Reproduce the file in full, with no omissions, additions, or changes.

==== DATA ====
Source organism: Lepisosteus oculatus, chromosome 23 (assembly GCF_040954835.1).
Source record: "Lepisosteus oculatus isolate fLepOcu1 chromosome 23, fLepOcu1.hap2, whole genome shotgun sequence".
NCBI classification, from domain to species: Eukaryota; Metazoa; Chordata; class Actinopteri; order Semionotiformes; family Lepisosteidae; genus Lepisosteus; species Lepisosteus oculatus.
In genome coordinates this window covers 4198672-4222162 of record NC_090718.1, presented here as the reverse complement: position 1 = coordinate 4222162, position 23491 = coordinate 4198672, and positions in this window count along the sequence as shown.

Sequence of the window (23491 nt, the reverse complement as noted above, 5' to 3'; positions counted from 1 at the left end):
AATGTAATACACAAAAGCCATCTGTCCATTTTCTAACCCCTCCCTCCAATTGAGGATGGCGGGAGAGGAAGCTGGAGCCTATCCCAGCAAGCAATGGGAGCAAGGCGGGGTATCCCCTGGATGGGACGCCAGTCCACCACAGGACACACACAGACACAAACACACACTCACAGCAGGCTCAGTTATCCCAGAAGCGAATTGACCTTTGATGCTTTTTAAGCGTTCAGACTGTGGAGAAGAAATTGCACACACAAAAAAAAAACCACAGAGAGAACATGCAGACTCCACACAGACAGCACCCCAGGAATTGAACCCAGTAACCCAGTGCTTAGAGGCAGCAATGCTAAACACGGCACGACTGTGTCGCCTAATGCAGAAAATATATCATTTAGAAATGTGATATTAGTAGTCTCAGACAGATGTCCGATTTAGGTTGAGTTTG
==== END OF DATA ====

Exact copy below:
Source organism: Lepisosteus oculatus, chromosome 23 (assembly GCF_040954835.1).
Source record: "Lepisosteus oculatus isolate fLepOcu1 chromosome 23, fLepOcu1.hap2, whole genome shotgun sequence".
NCBI classification, from domain to species: Eukaryota; Metazoa; Chordata; class Actinopteri; order Semionotiformes; family Lepisosteidae; genus Lepisosteus; species Lepisosteus oculatus.
In genome coordinates this window covers 4198672-4222162 of record NC_090718.1, presented here as the reverse complement: position 1 = coordinate 4222162, position 23491 = coordinate 4198672, and positions in this window count along the sequence as shown.

Sequence of the window (23491 nt, the reverse complement as noted above, 5' to 3'; positions counted from 1 at the left end):
AATGTAATACACAAAAGCCATCTGTCCATTTTCTAACCCCTCCCTCCAATTGAGGATGGCGGGAGAGGAAGCTGGAGCCTATCCCAGCAAGCAATGGGAGCAAGGCGGGGTATCCCCTGGATGGGACGCCAGTCCACCACAGGACACACACAGACACAAACACACACTCACAGCAGGCTCAGTTATCCCAGAAGCGAATTGACCTTTGATGCTTTTTAAGCGTTCAGACTGTGGAGAAGAAATTGCACACACAAAAAAAAAACCACAGAGAGAACATGCAGACTCCACACAGACAGCACCCCAGGAATTGAACCCAGTAACCCAGTGCTTAGAGGCAGCAATGCTAAACACGGCACGACTGTGTCGCCTAATGCAGAAAATATATCATTTAGAAATGTGATATTAGTAGTCTCAGACAGATGTCCGATTTAGGTTGAGTTTG